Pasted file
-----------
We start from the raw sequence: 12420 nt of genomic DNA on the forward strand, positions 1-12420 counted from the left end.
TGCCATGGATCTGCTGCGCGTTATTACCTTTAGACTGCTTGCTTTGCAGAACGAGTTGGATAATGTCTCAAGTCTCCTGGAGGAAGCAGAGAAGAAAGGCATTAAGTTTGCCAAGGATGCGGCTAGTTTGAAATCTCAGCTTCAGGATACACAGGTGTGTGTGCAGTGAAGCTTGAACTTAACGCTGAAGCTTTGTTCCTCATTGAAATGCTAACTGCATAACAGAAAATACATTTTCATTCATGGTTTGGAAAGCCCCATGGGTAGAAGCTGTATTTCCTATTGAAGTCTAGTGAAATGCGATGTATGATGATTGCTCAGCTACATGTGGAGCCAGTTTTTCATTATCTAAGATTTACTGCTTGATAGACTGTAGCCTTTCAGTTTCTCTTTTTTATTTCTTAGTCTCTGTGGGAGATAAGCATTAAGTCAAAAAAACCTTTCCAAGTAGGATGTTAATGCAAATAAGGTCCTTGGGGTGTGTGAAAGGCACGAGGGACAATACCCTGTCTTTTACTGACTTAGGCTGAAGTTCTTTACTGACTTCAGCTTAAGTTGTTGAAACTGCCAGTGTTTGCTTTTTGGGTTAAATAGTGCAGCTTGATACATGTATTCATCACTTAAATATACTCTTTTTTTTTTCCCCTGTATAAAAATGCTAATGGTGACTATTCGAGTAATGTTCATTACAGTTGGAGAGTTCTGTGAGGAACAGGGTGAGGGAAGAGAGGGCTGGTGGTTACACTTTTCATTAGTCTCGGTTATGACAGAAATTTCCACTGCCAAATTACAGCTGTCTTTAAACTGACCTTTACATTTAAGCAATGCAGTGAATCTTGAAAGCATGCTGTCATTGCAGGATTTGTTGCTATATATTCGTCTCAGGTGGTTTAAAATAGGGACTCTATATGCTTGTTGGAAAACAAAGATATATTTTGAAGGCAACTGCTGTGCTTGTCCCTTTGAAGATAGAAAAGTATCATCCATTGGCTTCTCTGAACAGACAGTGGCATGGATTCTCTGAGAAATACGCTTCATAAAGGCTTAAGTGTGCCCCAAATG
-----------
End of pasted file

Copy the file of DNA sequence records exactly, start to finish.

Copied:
We start from the raw sequence: 12420 nt of genomic DNA on the forward strand, positions 1-12420 counted from the left end.
TGCCATGGATCTGCTGCGCGTTATTACCTTTAGACTGCTTGCTTTGCAGAACGAGTTGGATAATGTCTCAAGTCTCCTGGAGGAAGCAGAGAAGAAAGGCATTAAGTTTGCCAAGGATGCGGCTAGTTTGAAATCTCAGCTTCAGGATACACAGGTGTGTGTGCAGTGAAGCTTGAACTTAACGCTGAAGCTTTGTTCCTCATTGAAATGCTAACTGCATAACAGAAAATACATTTTCATTCATGGTTTGGAAAGCCCCATGGGTAGAAGCTGTATTTCCTATTGAAGTCTAGTGAAATGCGATGTATGATGATTGCTCAGCTACATGTGGAGCCAGTTTTTCATTATCTAAGATTTACTGCTTGATAGACTGTAGCCTTTCAGTTTCTCTTTTTTATTTCTTAGTCTCTGTGGGAGATAAGCATTAAGTCAAAAAAACCTTTCCAAGTAGGATGTTAATGCAAATAAGGTCCTTGGGGTGTGTGAAAGGCACGAGGGACAATACCCTGTCTTTTACTGACTTAGGCTGAAGTTCTTTACTGACTTCAGCTTAAGTTGTTGAAACTGCCAGTGTTTGCTTTTTGGGTTAAATAGTGCAGCTTGATACATGTATTCATCACTTAAATATACTCTTTTTTTTTTCCCCTGTATAAAAATGCTAATGGTGACTATTCGAGTAATGTTCATTACAGTTGGAGAGTTCTGTGAGGAACAGGGTGAGGGAAGAGAGGGCTGGTGGTTACACTTTTCATTAGTCTCGGTTATGACAGAAATTTCCACTGCCAAATTACAGCTGTCTTTAAACTGACCTTTACATTTAAGCAATGCAGTGAATCTTGAAAGCATGCTGTCATTGCAGGATTTGTTGCTATATATTCGTCTCAGGTGGTTTAAAATAGGGACTCTATATGCTTGTTGGAAAACAAAGATATATTTTGAAGGCAACTGCTGTGCTTGTCCCTTTGAAGATAGAAAAGTATCATCCATTGGCTTCTCTGAACAGACAGTGGCATGGATTCTCTGAGAAATACGCTTCATAAAGGCTTAAGTGTGCCCCAAATG